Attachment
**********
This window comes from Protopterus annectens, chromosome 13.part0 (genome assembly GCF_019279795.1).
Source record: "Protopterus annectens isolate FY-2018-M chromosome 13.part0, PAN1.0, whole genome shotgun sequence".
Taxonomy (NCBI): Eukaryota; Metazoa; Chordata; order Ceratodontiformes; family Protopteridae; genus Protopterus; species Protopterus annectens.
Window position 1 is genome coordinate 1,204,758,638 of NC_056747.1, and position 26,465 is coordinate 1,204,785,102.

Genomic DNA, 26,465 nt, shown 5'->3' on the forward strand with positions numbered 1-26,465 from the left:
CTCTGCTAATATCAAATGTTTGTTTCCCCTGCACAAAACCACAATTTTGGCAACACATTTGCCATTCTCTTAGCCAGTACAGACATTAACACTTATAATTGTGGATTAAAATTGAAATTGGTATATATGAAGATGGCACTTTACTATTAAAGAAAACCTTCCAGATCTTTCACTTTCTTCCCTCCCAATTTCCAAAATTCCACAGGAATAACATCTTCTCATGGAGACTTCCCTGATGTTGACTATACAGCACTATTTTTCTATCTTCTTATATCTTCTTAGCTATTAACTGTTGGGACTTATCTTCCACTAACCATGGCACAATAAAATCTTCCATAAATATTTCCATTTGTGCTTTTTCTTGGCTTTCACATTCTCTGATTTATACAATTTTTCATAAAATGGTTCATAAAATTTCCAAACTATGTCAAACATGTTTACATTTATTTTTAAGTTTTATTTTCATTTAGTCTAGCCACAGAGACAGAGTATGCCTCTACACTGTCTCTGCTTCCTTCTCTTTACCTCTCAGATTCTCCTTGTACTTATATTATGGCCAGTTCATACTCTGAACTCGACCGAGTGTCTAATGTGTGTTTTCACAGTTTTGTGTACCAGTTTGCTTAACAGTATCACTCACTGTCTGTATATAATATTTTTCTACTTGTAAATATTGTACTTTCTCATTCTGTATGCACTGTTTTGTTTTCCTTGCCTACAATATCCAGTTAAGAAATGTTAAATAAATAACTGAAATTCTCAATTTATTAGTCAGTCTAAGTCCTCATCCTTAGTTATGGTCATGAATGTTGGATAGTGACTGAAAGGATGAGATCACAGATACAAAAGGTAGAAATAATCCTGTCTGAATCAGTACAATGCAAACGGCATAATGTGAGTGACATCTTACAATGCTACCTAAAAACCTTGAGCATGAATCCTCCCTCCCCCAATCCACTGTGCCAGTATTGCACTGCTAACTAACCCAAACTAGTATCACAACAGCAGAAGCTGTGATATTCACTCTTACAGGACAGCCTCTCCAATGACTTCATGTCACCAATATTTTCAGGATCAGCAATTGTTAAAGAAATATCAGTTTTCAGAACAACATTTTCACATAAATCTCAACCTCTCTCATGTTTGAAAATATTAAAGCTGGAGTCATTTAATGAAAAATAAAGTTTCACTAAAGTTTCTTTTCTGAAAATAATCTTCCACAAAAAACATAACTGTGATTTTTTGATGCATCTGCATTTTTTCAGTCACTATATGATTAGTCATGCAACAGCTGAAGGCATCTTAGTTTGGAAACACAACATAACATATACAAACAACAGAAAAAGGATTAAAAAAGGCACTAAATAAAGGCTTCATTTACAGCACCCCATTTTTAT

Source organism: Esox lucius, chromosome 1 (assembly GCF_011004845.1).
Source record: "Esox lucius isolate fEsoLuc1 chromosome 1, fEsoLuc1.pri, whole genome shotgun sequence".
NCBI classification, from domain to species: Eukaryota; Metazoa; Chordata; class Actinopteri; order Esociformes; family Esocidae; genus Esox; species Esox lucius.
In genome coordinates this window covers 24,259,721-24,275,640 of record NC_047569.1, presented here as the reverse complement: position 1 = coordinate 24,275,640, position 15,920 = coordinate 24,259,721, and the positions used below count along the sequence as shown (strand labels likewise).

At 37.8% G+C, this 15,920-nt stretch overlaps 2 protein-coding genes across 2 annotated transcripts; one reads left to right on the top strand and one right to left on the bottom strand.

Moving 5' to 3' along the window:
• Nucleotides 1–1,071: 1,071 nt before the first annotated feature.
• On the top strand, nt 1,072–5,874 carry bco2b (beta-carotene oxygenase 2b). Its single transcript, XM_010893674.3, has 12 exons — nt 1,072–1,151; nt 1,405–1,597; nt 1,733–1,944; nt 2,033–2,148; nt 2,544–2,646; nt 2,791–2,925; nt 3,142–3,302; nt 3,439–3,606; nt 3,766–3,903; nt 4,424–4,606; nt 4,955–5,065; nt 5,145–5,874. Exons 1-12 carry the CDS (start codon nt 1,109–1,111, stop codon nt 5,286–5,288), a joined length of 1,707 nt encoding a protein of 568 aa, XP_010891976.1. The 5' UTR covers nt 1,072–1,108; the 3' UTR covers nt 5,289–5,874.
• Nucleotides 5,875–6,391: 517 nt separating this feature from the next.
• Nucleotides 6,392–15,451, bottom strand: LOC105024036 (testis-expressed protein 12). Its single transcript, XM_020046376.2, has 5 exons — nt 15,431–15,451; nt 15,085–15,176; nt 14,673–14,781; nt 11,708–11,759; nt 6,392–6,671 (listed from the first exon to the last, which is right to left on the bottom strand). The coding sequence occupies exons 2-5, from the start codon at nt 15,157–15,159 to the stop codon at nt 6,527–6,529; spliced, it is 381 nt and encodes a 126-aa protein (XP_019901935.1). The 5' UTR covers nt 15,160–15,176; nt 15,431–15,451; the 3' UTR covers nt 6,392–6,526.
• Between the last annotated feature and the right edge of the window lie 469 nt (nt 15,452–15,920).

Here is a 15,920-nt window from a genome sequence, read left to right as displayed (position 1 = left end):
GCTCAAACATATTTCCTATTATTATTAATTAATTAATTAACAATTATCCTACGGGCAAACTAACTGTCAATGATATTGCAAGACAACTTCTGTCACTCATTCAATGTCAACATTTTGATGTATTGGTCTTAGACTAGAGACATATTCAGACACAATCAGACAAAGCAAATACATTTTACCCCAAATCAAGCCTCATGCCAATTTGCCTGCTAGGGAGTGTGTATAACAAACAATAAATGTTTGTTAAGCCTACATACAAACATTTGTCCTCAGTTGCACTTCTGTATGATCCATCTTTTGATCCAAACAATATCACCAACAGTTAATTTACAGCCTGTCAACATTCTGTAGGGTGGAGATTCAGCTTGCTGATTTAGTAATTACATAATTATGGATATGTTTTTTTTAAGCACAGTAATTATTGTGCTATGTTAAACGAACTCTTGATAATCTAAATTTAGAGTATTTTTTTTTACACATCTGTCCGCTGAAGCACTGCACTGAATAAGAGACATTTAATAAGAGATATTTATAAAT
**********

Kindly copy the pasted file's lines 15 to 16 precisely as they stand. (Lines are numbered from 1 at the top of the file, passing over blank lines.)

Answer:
• Nucleotides 5,875–6,391: 517 nt separating this feature from the next.
• Nucleotides 6,392–15,451, bottom strand: LOC105024036 (testis-expressed protein 12). Its single transcript, XM_020046376.2, has 5 exons — nt 15,431–15,451; nt 15,085–15,176; nt 14,673–14,781; nt 11,708–11,759; nt 6,392–6,671 (listed from the first exon to the last, which is right to left on the bottom strand). The coding sequence occupies exons 2-5, from the start codon at nt 15,157–15,159 to the stop codon at nt 6,527–6,529; spliced, it is 381 nt and encodes a 126-aa protein (XP_019901935.1). The 5' UTR covers nt 15,160–15,176; nt 15,431–15,451; the 3' UTR covers nt 6,392–6,526.